Terence Jack is just a chill guy from a Vancouver suburb. He finds comfort in the gentle calm of the ocean and wishes he surfed more. West coast best coast, he once told me. (No, he didn’t, but I imagine he’d silently agree.) After making music for years with other bands, he has chosen to pursue a strictly solo career for a practical reason: “I don’t have to worry about the band splitting up.” He still acknowledges the value of collaboration and sings endless praises about the other talents on his newest EP release, Never Get Back, including Cameron Stephens, Jeremy Appleton, Djavin Bowen, and Thomas Hoeller. But you can sense Jack’s freedom in these songs.
In fact, Jack rejects any figurative constraints on his work. The Canadian DIY and indie music scenes have been exploding in the recent past, due in part to programs like the publicly funded Creative BC, but “there’s many different circles that cross-over in the Vancouver scene,” Jack told me. “If you’re actively playing and watching music then the scene gets smaller and smaller.” In a community so tightly knit, what good is it to pile more buzzwords onto an already oversaturated industry? You’ll never see the full picture while distracted by things like arbitrary notions of genre.
Jack described the process of making his single “Errors” as one where he “succumbed to the poppiness” of it, as if it were an unstoppable force. And it may well have been, but his acquiescence was begrudging. When it comes to debates on the worth of genre categorization, the one over the term ‘pop’ reigns supreme; it comes from the word “popular,” but that hasn’t been it’s denotation for some time now in the music industry. In some indie circles, the term has even become a slur. Many reasons can justify an aversion to pop, but Jack really just wants to avoid the negativity. “We chose to let the song write itself and come out however it sounds best,” he explained. “Nothing profound about it or self serving, just writing music, and recording it because it’s what we love to do.”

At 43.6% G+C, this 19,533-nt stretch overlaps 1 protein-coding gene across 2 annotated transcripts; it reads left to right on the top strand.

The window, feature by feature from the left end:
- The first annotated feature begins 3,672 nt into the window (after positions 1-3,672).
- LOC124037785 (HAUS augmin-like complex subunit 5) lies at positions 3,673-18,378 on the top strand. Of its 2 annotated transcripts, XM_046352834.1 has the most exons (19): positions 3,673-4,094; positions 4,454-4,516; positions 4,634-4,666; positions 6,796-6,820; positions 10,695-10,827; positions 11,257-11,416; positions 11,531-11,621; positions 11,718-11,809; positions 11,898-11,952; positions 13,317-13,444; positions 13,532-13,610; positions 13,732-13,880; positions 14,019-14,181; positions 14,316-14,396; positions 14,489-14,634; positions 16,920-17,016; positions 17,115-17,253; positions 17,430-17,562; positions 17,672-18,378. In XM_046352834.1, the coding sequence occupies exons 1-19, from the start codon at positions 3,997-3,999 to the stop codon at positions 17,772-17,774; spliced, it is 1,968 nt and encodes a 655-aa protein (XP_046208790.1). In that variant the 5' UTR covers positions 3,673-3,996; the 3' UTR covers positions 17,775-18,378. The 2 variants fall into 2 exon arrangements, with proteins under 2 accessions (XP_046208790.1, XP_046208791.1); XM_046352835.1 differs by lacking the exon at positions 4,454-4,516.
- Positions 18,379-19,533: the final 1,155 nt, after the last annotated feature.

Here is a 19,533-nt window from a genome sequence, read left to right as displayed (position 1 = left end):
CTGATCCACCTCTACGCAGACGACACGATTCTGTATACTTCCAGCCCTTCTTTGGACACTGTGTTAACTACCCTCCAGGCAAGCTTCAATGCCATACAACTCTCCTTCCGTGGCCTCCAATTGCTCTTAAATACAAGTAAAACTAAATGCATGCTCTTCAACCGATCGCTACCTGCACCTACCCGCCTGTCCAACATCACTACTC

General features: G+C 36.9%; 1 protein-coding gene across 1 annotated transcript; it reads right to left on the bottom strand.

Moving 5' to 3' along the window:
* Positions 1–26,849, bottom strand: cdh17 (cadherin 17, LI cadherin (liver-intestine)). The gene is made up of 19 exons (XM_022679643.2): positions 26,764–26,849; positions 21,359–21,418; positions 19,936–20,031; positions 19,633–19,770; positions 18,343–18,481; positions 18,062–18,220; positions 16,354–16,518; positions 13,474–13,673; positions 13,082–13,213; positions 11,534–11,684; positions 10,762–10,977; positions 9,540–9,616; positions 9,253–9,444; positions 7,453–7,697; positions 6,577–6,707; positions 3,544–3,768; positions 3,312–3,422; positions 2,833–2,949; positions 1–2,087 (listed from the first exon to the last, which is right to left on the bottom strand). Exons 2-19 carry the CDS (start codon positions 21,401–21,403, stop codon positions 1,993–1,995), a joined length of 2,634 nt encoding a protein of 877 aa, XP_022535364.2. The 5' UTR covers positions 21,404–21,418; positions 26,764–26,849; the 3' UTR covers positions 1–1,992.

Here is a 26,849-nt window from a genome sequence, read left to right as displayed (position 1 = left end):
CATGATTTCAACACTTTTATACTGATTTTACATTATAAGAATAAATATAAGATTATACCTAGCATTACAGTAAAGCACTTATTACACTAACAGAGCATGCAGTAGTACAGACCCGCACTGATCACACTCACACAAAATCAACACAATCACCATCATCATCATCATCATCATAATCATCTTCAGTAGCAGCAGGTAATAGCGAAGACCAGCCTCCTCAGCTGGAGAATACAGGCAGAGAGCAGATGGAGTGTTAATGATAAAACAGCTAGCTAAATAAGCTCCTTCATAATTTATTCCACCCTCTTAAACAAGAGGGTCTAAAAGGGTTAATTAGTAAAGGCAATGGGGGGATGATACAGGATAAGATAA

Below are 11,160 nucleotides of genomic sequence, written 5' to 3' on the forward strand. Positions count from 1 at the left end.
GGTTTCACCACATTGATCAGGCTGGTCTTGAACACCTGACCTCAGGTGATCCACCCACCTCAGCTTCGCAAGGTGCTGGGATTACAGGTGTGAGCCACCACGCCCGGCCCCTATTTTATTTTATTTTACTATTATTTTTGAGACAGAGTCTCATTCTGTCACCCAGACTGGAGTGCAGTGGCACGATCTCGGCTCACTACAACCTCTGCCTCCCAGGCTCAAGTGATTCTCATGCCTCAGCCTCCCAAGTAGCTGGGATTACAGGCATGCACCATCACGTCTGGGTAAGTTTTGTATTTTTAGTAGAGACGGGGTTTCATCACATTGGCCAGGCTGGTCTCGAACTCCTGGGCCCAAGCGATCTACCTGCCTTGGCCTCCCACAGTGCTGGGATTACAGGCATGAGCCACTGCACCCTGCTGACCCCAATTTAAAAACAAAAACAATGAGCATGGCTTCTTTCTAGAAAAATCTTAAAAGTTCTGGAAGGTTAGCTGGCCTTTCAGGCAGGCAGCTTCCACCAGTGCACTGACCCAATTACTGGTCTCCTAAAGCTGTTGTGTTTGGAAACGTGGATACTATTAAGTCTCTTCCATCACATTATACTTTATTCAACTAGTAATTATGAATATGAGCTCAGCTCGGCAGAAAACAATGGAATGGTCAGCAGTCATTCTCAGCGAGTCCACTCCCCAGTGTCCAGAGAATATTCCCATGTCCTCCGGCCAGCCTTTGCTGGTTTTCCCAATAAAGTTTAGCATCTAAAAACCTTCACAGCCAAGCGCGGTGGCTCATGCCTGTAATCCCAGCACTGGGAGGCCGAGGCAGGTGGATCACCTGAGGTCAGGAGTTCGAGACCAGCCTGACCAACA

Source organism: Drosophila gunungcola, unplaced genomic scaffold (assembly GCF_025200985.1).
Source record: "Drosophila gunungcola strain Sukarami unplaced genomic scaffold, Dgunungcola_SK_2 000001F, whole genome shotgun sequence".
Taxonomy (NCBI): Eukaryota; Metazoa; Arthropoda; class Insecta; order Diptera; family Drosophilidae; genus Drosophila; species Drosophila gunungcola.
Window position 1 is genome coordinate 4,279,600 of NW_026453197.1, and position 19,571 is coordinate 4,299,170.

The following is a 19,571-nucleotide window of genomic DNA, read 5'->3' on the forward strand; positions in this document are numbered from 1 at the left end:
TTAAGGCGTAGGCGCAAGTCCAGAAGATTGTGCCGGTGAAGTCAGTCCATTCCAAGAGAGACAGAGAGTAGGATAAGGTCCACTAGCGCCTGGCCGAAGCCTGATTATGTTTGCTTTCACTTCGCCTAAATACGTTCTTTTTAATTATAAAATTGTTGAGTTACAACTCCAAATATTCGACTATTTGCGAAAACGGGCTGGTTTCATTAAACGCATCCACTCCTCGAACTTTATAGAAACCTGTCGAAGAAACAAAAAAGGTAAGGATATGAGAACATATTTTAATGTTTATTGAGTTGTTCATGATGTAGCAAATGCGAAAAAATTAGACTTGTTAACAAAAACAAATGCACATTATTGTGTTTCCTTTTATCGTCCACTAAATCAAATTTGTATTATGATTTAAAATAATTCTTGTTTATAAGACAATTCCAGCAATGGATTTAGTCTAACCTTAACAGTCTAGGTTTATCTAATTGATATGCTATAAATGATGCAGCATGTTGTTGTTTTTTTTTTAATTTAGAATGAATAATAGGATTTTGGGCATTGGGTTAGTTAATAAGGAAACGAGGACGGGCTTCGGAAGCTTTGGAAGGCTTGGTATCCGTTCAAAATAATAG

If there was one word I could use to describe Never Get Back, it would be tender. Rumbling out the gates with a Black Keys-esque single, the release twists to reveal unspoken desires, then nears catharsis by the end. His vocals are deep like Justin Vernon’s, where some moments even sound like outtakes from For Emma. A steel guitar slides in at pivotal moments on tracks like “Lay It On the Line” and the title track as well, establishing a folk rock energy that blossoms into something truly heartfelt.
I’m easily impressed by the choral ooh’s featured throughout the EP, and coupled with his songwriting style, his music becomes enchanting. Each coo carries a different weight – my personal favorite appears in the refrain of “She Flies Down South” – but all are the foundation of many an earworm. Additionally, Jack is a pleasantly vague songwriter, in the way that pop songs somehow relate to every type of failed relationship everyone has ever had. Each lyric is crafted with unique poignance, ushering in familiar symbols and ambiguous actions to allow us to take the narrative and make it personal.
“All she wanted was a chance to prove you wrong
She flies down south
She saves herself”
Never Get Back is an evocative EP, to say the least. The six tracks were written over the period of a year, along with about fifteen others that did not get recorded. Yet with these few songs, we are still able to determine exactly what type of musician Terence Jack is at his core. He is independent in every sense of the word, and without anyone else calling the shots, his music has the chance to grow into something that new bands years from now will be judged against. I guess Harvey Dent was right: you either die an indie hero or or you live long enough to see yourself join the mainstream.
Words: Zoë Elaine
Stream Terence Jack’s Never Get Pack EP below. For news and tour dates, follow Terence Jack via his Facebook.